Three Poems from Digging Up the Past

Because I have no idea what I want to post this week, and because I have had, as usual, a very busy weekend, I have decided to post three poems from my first poetry collection, Digging Up the Past: Poetry from High School (1994-97). Also, I only have about five copies left to sell (plus whatever my dad still has hoarded away), so I figured this post might serve the added bonus of helping me to sell off those copies.

I’m putting these poems in the order they appear in the book, which is to say, chronologically.  I’ve picked ones that I like and that show my growth as a poet, but I’m making no claim that these are the best poems in the collection.  They are, however, some of the better ones.

If you feel so inclined to buy a book after reading these poems, instructions on how to do so are included at the bottom of this page.  I’ll even sign the book for you. 🙂

Note: WordPress won’t let me indent these poems (grrrr) so their form in this blog may be slightly different from their forms in the book.  The words and line breaks, however, are the same.

Dreaming a Prophecy

Last night, I had a dream

That I was on a path to nowhere

In a desert with no name.

At one point, I stopped and shielded my eyes

From the piercing rays of the sun

Reflecting off of the sand,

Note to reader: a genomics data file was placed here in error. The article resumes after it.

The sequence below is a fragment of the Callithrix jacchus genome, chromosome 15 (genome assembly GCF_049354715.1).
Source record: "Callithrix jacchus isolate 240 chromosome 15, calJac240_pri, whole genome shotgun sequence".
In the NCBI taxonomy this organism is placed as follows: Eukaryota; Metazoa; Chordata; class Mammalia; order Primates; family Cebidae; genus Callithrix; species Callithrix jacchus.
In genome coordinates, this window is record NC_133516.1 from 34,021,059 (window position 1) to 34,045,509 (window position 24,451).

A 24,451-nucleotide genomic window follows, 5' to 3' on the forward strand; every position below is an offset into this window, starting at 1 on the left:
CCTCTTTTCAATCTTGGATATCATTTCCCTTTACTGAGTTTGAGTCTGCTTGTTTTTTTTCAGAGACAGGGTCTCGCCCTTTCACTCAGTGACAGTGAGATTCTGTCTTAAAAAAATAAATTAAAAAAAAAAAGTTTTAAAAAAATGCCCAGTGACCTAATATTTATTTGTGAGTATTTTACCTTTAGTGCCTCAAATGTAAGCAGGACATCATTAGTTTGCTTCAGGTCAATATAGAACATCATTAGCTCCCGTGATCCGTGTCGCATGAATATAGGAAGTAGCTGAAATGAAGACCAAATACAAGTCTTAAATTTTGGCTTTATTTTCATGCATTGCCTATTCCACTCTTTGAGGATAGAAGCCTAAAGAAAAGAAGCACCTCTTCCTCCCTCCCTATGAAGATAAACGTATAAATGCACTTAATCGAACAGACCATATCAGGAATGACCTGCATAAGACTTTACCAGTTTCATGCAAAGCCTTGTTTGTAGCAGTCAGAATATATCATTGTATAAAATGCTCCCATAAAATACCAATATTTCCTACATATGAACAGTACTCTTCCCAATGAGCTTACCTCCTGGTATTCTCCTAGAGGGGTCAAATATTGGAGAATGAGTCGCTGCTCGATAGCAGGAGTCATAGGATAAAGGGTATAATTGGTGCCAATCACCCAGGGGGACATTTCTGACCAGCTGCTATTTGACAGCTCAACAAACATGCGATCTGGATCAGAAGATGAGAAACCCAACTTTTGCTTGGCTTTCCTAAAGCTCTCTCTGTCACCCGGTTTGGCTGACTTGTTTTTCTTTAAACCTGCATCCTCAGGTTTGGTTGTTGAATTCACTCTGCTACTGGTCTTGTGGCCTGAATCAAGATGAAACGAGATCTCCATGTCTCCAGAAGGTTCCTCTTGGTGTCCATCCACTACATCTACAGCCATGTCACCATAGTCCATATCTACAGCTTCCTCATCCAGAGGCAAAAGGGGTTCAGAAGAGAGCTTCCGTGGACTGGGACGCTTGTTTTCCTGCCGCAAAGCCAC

For so doing allowed me to see what was once

A magnificent city, now reduced

To a heap of rubble.

Walking towards it, I heard

A distant chorus singing

A beautiful song.

They sang, “This is the land

Of prophecy. Come here

And prophesy.”

So I entered the city

Through its large, crumbling gates,

And I saw a vision of

The world to come.

Famine fastened its bony grip on the world,

Wars ravaged the continents,

And plagues took their deadly toll on the populace.

These images swirled ‘round, intertwined,

And were gone.

I shouted out, “What does this mean?”

In reply, I heard the same ghostly chorus sing,

This is the land of prophecy.

Come here and prophesy.”


Bloodshot eyes behold fear when awake

Pondering o’er the many aspects of man

Contemplating all his fearless mistakes

Thought cut short by a falling can—

Rolled out of a drunken bastard’s hand

Who knew ne’er love nor cleanliness

Though he wander from land to land

Yet know he the darkness of loneliness.

Two floors above, the wild couple prance

Who often pranced at night before

Interlocked arms and legs in a dance

He the customer, she the whore.

Far below, the children cease play

Quarantined they are for being so poor